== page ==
Roy woke at four in the morning thinking of his mother Gwen lying dead in the room next door. He rose at five and wandered the web: Barclays bank fined for fixing interest rates; Barclay brothers, no relation, feuding with residents of Sark; Boris Johnson’s hire bikes sponsored by Barclays bank, his journalism in a newspaper the Barclay brothers owned. The Barclays London Mayor, someone had joked – Johnson himself. Previews of Murray versus Karlovic, Germany versus Italy. Roy read on and on: gruesome murders, race rows, outrage over speeding fines, rival politicians re-positioning; addiction; intrigue; anticipation; gloom.
At seven came the small, encroaching sounds of a stirring suburb satellite – cars starting and departing, neighbours distantly closing and opening doors – took him back to setting off for the City in its early Big Bang days, when the Square Mile sucked in expertise like Roy’s to measure pitfalls and probabilities. His commuting compass had swung towards the capital’s core. He’d felt a trickled-down sense of moving up. His salary had begun to rise. Kristie was all his at home, the girls, safe and small. Nothing much was hurting him any more.
From ten o’clock he slumbered again, lullabied by nothingness TV until and stirred by Serena Williams crushed a sacrificial Hungarian. There was no point going to work. Roy studied Williams, looked her up, remembered Richard her “big character” dad, father also of the older Venus and step-father of another sister who had been murdered, gunned down on the very same, gang-run Los Angeles streets from which the Williams family had risen.
Serena’s parents were divorced, though, and angrily. Serena herself had just been seriously ill. Death and sickness had haunted the road to glory, to all that achievement against the odds. Riots had ravaged Croydon, women leaping from burning buildings. In this world, no one could be sure of anything.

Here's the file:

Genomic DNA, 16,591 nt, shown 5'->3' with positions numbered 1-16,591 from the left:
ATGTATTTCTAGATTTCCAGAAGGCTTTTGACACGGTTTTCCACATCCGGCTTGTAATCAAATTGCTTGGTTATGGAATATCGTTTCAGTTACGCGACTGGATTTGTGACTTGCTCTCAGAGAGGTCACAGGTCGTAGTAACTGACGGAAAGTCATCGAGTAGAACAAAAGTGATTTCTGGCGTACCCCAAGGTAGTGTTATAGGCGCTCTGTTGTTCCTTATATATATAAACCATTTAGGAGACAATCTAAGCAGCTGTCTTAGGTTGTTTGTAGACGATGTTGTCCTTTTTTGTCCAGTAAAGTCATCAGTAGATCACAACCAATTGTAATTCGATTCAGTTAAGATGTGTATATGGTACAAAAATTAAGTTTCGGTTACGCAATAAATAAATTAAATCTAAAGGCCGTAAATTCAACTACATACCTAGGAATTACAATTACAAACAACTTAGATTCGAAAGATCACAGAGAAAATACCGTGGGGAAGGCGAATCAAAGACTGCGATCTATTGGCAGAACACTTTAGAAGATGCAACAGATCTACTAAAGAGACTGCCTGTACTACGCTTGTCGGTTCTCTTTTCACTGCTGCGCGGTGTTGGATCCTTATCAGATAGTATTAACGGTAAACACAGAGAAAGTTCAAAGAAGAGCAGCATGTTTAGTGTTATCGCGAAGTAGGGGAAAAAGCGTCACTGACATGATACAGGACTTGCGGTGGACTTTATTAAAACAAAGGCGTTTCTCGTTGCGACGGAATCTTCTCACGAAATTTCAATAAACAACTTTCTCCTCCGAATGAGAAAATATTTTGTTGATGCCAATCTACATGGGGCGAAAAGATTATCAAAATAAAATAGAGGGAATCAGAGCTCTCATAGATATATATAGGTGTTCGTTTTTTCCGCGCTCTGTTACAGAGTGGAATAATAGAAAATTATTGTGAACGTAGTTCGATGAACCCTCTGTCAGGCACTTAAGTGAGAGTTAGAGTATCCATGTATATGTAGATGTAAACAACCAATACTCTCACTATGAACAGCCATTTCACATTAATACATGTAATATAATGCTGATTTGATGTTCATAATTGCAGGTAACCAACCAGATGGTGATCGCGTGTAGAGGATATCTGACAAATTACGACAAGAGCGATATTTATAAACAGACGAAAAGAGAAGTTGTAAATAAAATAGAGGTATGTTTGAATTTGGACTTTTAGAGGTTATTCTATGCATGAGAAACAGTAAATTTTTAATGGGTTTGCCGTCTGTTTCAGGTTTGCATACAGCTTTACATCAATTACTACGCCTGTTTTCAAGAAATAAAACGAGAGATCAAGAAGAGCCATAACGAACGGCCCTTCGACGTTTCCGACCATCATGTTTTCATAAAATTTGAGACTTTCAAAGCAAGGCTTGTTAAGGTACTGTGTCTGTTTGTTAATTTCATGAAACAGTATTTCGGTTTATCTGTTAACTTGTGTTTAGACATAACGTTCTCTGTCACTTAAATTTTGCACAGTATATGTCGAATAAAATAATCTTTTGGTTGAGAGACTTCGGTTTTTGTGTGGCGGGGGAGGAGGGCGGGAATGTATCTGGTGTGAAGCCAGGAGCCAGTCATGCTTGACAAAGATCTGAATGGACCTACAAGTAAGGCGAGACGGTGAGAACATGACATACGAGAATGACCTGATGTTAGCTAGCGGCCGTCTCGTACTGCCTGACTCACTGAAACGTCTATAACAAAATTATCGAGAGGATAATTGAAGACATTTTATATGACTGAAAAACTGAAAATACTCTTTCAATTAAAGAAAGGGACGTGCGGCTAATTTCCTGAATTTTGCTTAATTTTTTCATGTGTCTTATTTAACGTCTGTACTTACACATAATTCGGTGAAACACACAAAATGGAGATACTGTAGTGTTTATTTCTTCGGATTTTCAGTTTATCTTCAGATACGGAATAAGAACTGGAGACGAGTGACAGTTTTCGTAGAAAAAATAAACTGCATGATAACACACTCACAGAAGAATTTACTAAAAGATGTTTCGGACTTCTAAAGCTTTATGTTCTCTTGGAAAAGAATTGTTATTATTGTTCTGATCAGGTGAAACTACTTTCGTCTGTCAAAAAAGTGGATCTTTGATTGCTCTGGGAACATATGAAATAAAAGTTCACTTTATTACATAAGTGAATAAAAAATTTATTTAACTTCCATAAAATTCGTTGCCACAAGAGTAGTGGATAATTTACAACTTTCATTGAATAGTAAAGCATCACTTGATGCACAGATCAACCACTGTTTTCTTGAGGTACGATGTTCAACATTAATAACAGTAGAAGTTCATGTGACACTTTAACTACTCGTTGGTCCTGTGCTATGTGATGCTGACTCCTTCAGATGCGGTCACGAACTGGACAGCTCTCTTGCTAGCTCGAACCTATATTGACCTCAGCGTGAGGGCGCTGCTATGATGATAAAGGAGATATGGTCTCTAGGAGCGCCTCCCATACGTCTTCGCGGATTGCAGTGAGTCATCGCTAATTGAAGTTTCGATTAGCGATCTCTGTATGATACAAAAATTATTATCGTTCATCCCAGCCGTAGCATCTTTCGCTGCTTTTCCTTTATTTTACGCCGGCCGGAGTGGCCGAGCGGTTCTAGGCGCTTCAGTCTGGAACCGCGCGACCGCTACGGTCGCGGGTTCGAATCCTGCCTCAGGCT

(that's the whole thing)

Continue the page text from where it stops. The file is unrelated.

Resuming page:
Murray won again, but dropped a set. Sharapova had earlier done the same. Nadal, the Spanish bull, number two seed, lost. Balotelli scored, brilliantly, twice to put the Germans on the rack before half time. A late, late penalty halved the Italians’ lead, but victory was still theirs. After his second, Balotelli had torn off his shirt off, struck a body-builder pose. Roy read that as a small boy Balotelli had nearly died of faults in his intestines, been fostered when aged three, and was locked in a bitter feud with his Ghanaian birth parents, who he’d accused of giving him away.
Roy went to bed, restless, dissatisfied, wrung out by the vastness of the human story and its wild improbabilities, and wondering how long it had been since he’d reviewed his life assurance policies.
All previous instalments of Roy’s Summer of Sport are HERE.
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